https://www.mybump2baby.com/wp-content/uploads/2019/10/Safe-exercise-during-pregnancy.jpg 205 341 Carla Lett https://www.mybump2baby.com/wp-content/uploads/2016/10/mybump2babyheader-300x79.png Carla Lett2019-10-07 19:43:272020-04-20 20:00:54Safe Exercise During Pregnancy
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Today we have a guest post from our expert Sarah Hunter BSc. Sarah shares her expertise on Safe Exercise During Pregnancy. Sarah owns Chorley Pilates in Lancashire.
Safe Exercise During Pregnancy
First of all, let’s just take a look at what’s happening to your body.
Some really incredible things happen to your body during pregnancy. It has to adapt, not only to accommodate the baby growing inside you, but also has to prepare for the birth. So, we’re going to have a little look here at what your body has to cope with, and why, so that you can really understand the importance of exercising safely and adapting what you do as your pregnancy progresses.
During the first trimester, us mums experience a whole variety of different symptoms
Maybe you have/had morning sickness and exhaustion? One of the first hormones to start flooding your system causes the blood vessel walls to relax and become more elastic. This is to prepare the body for the extra blood volume it will need later on. But in the early days, you don’t have that increased blood volume, it hasn’t caught up yet, so you might feel faint, exhausted or dizzy and your blood pressure usually drops. You also start to develop a resistance to insulin. This makes your body store more fat, so that bit of weight gain, (7-11lbs) is perfectly normal in the first few months.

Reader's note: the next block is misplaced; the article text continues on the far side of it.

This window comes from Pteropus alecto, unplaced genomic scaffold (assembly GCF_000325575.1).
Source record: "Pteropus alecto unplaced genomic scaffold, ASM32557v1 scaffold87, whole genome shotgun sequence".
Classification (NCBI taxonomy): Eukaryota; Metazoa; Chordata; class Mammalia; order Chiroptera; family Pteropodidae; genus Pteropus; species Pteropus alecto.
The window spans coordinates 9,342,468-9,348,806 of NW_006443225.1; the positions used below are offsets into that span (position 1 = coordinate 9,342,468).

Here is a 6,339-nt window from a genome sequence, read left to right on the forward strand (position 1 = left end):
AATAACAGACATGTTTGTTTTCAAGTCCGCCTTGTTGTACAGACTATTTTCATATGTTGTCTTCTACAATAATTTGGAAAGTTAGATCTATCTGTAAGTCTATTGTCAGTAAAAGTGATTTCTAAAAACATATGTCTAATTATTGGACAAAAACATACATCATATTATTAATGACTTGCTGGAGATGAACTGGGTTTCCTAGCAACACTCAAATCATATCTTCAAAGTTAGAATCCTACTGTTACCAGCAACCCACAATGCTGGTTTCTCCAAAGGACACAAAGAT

What does this mean for exercising in the early days? If exhaustion is really causing you problems, (and I hold my hand up, I absolutely needed that nap when I got in from work!) then maybe look to exercising at a time of the day when you have more energy. Listen to your body and rest when you need to. Aerobic activity is fine, if you feel up to it, so aim for around 15-30 minutes of activity up to three times a week. Muscular conditioning will help to keep your posture in check and prevent back pain. Just be mindful of changing position quickly and making yourself feel dizzy.